Cannabis is catching a lot of attention this week following the news that even Coca-Cola is considering cannabis-infused drinks. While Coca-Cola isn’t the first company to consider tapping into the increasingly legal market, much like the tobacco company Altria (MO), home of Marlboro cigarettes, it is facing a waning market for its core sugary and artificially sweetened beverages as more consumers embrace healthy and better for you beverages and products that are part of our Clean Living investing theme. In recent months, we’ve seen a flurry of M&A activity as companies look to ride that Clean Living tailwind. Starbucks has taken to promoting its lower-calorie Cold Brew and tea products and is bringing its own kombucha product into its stores.
In some respects, Coca-Cola and Altria are looking to trade one Guilty Pleasure for another, while tapping into a new growth category that is benefitting from growing legalization of cannabis.
We are still in the early innings of the cannabis market, and odds are there will be much M&A activity to be had as those legal barriers continue to fall. If history holds, it means larger companies with the scale and scope to bring national distribution if not the international distribution will be those left standing in the coming years.
Coca-Cola Company is closely monitoring the rapidly growing marijuana-infused drinks market with the goal to take an entry to intensify its efforts to moving away from sugary sodas. This is part of Coca-Cola’s attempts to tap into markets outside its signature fizzy drinks in a bid to associate the brand with healthier options.
Earlier this week, Coca-Cola responded to a BNN Bloomberg report mentioning the company’s talks with Canada-based cannabis producer Aurora Cannabis to develop cannabidiol-infused beverages. Cannabidiol (CBD) is a non-psychoactive chemical present in marijuana.
Both Coca-Cola and Aurora denied sharing any specifics, but expressed their interest to enter the infused beverage market.
Coke isn’t the first beverage maker to notice the potential of cannabis-infused drinks. The constant change in consumer preferences has made the beverage industry look for new options, and cannabis-infused drinks attracted their attention too.
The inclination toward healthier drinks has made soda sales drop to its lowest level in more than 30 years in the United States, according to a Bloomberg report.
According to a report by BDS Analytics, sales of cannabis-infused drinks hit $35.6 million in 2017 across Colorado, California, Washington and Oregon with many states reporting rapid growth. This fast-growing segment of beverage industry bets on the health benefits of cannabidiol.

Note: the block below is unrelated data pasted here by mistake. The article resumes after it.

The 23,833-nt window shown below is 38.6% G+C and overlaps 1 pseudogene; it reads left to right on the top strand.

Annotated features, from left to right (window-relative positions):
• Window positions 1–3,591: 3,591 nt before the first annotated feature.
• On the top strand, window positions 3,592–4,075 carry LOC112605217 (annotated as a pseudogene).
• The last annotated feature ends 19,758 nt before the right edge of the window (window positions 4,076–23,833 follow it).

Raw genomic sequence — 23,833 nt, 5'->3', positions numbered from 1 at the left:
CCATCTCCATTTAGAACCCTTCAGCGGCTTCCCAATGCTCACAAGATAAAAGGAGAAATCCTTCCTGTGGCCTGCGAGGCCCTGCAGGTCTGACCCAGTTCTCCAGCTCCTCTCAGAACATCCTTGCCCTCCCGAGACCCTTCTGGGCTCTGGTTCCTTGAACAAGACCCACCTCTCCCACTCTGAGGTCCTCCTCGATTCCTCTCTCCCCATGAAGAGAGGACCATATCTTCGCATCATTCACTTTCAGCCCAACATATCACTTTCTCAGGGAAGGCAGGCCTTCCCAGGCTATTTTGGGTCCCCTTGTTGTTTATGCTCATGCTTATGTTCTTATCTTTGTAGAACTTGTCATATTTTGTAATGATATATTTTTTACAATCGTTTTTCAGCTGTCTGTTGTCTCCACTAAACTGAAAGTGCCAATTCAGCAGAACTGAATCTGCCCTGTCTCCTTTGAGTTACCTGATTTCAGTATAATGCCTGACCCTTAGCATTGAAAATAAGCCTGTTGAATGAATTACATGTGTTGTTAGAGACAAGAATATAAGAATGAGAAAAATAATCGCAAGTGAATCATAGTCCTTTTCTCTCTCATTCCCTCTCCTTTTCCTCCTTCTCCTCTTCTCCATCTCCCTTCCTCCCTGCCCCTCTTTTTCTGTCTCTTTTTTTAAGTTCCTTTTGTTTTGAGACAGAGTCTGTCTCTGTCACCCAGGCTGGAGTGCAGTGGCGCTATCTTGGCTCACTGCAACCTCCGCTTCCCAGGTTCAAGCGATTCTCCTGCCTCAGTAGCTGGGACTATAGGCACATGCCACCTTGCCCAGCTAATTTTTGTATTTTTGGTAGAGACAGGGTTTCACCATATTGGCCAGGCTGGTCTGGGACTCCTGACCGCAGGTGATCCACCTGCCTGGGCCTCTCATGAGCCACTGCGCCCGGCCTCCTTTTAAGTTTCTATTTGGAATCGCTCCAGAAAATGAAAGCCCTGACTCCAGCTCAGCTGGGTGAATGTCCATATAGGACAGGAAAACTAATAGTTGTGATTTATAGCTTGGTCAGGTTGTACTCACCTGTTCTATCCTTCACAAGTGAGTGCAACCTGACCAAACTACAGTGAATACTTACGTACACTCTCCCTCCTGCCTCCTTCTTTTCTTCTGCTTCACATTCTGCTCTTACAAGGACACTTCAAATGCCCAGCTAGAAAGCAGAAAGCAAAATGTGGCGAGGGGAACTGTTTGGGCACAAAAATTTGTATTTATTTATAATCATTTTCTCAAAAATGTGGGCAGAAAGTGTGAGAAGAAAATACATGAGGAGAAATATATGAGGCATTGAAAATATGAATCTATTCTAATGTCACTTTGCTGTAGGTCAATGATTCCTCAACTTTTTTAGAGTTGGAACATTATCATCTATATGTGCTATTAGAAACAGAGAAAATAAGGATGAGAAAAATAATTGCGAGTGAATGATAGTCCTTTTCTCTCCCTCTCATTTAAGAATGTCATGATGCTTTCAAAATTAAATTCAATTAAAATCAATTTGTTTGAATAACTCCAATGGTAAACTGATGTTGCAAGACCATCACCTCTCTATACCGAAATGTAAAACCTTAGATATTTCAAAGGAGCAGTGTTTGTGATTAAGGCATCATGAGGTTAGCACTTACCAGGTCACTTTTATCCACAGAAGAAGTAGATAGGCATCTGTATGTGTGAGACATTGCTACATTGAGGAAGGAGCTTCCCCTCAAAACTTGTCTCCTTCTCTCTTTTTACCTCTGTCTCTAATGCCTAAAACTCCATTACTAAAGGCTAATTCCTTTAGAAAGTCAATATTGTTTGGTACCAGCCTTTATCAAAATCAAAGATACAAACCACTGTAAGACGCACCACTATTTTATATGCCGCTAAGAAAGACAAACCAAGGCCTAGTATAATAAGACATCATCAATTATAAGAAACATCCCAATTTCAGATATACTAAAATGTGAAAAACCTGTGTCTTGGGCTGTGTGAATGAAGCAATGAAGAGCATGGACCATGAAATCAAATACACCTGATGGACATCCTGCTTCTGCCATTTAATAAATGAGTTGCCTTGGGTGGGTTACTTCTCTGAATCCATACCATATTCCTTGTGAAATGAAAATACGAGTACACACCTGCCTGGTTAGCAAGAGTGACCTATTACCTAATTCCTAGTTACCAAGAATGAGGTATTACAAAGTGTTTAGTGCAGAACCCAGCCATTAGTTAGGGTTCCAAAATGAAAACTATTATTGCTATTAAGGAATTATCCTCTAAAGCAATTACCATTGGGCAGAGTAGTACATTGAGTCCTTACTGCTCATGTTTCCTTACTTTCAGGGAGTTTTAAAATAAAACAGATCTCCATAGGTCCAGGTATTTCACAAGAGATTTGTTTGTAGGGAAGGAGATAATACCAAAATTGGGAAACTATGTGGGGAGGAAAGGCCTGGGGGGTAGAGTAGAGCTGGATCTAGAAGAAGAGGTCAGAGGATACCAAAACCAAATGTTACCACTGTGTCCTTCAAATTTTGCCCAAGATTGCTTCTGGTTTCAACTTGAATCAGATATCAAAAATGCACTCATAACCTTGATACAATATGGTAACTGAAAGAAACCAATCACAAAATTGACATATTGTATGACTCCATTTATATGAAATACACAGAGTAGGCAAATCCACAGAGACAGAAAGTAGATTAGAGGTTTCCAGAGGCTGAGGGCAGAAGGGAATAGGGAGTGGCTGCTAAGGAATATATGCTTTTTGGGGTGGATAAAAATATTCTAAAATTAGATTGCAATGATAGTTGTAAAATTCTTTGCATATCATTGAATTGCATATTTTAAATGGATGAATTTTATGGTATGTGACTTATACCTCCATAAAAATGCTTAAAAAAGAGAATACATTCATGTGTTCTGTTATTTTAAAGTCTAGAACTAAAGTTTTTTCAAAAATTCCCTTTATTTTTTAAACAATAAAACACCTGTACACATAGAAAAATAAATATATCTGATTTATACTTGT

According to the American Cancer Society, CBD reduces inflammation and pain treats seizures and even inhibits rapid spread of cancer.
As more consumers switch their sodas for cannabidiol-infused beverages, it makes the segment extremely lucrative. Many brewing businesses such as Heineken HEINY-owned Lagunitas Brewing Company, Molson Coors Brewing Company TAP and Corona beer maker Constellation Brands STZ are coming up with variants of marijuana-infused drinks to emerge as the biggest players in the new industry.
After our recent podcast in which we talked with Bill Kelly from AgriCascadia about the cannabis industry, it comes as little surprise to us that Guilty Pleasure company Altria and others in the tobacco industry are “exploring” entry into the cannabis space. From our perspective, Big Tobacco has the manufacturing scale and distribution reach currently lacking in the cannabis industry. Odds are, however, we’ll need to see federal regulations against cannabis be lifted before M&A activity heats up.
Tobacco giant Altria, parent company of Phillip Morris and owner of many popular cigarette brands, is “exploring options” within the cannabis industry, company executives said Wednesday.
At the Barclays Global Consumer Staples Conference in Boston, Billy Gifford, Altria’s vice chairman and chief financial officer, and Murray Garnick, executive vice president and general counsel, fielded several questions from a Barclays analyst as well as an audience member regarding the company’s aims on cannabis.
Interest from mainstream consumer companies in the marijuana industry is at an all-time high, following several high-profile investments. Tobacco industry players have been eyeing marijuana since at least the early 1970s, according to documents unearthed by researchers at the University of California, San Francisco.
But so far, only alcohol-industry giants have gone as far as to invest in cannabis. Constellation Brands, for example, recently took a large stake in cannabis company Canopy Growth Corp.
There is reason to believe the Altria executives may be choosing to be deliberately coy.
Their predecessors recognized marijuana as an “alternate, and perhaps a superior, method of satisfying the needs that cigarette smoking satisfies,” according to an internal Philip Morris memo from 1970.
Since then, the company’s bottom line has been hit hard by public health laws that severely restrict and heavily tax cigarette use.
As Barclays’ analyst noted during Wednesday’s event, the tobacco industry is feeling the pain: Stocks in tobacco firms are down about 20 percent all-around, with Altria’s stock prices down 18 percent.
In 2016, after telling VICE that the company had “no plans to sell marijuana products,” Philip Morris International invested $20 million into Syqe Medical, a Israel-based company that produces 3D-printed cannabis inhalers.